October 14, 2021

Post-Workout Recovery Routines

Post-Workout Recovery RoutinesI talk a lot about working out and sharing exercises you can use to optimize your time in the gym without hurting yourself here and on the CHEK Blog, but not so much about what to do/not to do about your post-workout recovery routine.

You need to be just as deliberate and mindful about your approach to post-workout recovery routines as you would be following good form exercising in the gym.

After three deep weeks of sharing philosophies, prayers and archetypes, I share some tips I use and recommend in this week’s blog/vlog, part of a much longer and recent Q&A with Penny on my Living 4D podcast.

We started with addressing a listener’s question about the timing of doing a post-workout cold plunge in relation to the body’s hormone response.

I’ve been advocating cold water therapies long before anybody was talking about them, and have never seen them do anything but good. Any blunting of hormones you may see or read merely comes from someone’s fantasies.

Another important thing I recommend to my students and clients after their workouts is to get some real food into your body as quickly as you can, not packaged, poisoned crap that’s labelled “recovery foods.”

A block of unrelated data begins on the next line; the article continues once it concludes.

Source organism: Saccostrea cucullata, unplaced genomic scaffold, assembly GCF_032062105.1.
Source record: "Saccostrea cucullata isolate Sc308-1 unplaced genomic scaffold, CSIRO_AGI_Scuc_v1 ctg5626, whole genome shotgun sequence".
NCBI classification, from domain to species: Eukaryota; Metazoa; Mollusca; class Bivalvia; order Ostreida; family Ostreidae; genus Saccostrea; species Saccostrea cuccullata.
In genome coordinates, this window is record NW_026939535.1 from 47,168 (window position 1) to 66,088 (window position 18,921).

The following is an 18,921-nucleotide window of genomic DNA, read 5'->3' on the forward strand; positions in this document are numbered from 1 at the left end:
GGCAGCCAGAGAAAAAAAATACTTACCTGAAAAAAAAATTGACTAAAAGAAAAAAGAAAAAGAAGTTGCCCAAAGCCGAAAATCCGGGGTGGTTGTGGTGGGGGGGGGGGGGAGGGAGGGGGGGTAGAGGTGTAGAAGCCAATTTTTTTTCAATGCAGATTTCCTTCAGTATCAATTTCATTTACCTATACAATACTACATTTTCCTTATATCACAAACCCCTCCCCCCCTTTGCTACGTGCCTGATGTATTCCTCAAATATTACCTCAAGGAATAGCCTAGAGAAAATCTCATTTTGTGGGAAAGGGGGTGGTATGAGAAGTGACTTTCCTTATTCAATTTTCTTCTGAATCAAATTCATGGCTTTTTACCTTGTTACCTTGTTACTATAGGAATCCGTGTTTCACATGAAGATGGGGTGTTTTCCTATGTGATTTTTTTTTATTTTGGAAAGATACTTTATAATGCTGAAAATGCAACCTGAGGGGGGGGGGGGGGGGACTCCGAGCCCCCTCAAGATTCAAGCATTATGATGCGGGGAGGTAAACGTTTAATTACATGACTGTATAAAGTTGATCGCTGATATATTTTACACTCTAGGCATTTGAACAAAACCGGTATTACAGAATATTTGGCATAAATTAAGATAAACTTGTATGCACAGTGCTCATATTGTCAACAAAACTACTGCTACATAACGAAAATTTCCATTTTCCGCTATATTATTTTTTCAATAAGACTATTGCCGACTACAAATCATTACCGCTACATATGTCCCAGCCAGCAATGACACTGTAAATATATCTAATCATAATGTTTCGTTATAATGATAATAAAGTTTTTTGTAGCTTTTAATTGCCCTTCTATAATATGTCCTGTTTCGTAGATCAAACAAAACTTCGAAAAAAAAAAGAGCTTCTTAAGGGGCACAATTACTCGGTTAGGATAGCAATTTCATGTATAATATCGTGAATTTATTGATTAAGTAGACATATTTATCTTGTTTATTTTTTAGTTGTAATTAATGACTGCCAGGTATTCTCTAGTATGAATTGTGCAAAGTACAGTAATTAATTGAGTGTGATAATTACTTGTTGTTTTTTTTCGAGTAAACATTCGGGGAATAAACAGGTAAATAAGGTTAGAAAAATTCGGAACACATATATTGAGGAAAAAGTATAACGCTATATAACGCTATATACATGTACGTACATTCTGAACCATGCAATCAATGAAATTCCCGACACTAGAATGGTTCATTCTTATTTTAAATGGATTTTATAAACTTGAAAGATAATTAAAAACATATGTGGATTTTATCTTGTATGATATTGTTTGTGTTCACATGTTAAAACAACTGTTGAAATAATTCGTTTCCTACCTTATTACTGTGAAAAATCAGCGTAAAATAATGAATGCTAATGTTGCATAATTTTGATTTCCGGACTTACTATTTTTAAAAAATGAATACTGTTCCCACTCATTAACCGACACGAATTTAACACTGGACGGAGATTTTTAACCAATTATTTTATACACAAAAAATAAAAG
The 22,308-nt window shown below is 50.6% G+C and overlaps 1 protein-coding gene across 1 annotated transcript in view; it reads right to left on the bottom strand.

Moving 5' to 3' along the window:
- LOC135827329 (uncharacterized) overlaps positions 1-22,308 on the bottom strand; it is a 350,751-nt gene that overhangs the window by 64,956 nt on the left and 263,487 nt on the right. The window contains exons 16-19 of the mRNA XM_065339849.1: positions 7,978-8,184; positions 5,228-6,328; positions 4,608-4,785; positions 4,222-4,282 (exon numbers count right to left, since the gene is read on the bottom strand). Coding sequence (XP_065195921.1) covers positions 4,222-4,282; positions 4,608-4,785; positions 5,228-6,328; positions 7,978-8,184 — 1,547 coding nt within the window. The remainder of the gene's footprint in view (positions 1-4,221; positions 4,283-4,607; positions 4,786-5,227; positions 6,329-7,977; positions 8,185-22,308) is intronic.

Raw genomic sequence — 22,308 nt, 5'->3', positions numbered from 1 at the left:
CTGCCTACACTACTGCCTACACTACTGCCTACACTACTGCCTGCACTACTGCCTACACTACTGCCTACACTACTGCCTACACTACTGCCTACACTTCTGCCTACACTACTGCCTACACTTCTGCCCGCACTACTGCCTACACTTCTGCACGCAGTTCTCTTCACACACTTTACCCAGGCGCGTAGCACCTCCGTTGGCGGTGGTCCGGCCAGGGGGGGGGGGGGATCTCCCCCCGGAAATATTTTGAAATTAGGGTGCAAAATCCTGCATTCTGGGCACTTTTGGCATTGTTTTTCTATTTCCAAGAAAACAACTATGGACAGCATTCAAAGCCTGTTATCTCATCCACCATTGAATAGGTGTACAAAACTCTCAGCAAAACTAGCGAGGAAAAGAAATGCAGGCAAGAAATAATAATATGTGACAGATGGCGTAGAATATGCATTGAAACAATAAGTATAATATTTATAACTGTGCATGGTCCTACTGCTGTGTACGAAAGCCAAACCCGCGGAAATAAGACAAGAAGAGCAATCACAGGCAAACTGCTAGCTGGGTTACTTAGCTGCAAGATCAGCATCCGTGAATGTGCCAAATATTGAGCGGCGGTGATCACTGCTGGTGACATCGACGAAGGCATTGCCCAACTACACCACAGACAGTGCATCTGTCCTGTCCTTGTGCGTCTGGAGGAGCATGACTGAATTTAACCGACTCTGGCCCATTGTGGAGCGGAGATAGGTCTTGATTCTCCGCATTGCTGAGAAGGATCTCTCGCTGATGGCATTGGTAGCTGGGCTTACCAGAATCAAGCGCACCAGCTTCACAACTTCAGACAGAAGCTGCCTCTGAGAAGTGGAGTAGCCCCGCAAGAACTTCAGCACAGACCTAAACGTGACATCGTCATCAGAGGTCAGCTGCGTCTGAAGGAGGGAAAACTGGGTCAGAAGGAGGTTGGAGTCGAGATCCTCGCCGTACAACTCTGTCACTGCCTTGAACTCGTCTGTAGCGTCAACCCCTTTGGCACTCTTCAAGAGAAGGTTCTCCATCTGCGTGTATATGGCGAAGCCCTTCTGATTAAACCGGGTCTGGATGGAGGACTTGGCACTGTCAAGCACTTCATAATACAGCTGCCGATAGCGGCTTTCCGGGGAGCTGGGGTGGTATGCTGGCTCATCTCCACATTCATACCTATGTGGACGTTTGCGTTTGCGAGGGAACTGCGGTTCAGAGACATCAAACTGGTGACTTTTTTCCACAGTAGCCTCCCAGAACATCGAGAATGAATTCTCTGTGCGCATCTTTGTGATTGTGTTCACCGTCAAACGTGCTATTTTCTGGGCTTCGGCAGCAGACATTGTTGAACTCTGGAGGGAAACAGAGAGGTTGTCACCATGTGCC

When you’re exercising hard, your muscles get hungry which is why I recommend that you eat one step above your body’s normal intake of carbohydrates.

If you typically eat a 50-50 mix of plant and flesh foods, I would step up your intake to 70 percent flesh foods or add a piece of fruit to that 50-50 mix.

Here’s why: Because your insulin levels rise after a workout, the insulin traveling through your body will pack this extra nutrition into your working cells while they’re hot. Don’t wait too long after your workout to eat, or you’ll “wear” that food as fat.

In fact, I recommend that my clients bring food with them to the gym to eat after their workouts. When I was regularly working with kettlebell expert Mike Salemi, he would bring cheesecake or a healthy ice cream. He did that for inspiration to work really hard.

Post-Workout Recovery Routines

Eating good food, then topping it off with some healthy sweet food boosted Mike’s insulin levels which moved the glycogen from the bloodstream into his muscles as quickly as possible.

In this video, Penny and I also talk about the importance of passive rest versus active rest and staying in touch with the Pain Teacher at all times. Your goal should always be to improve at least 1 percent between workouts, as the late Charlie Francis preached.

If you don’t feel you can accomplish this, you don’t belong in the gym. You should go home and rest or do some kind of self-care like a massage.

Love and chi,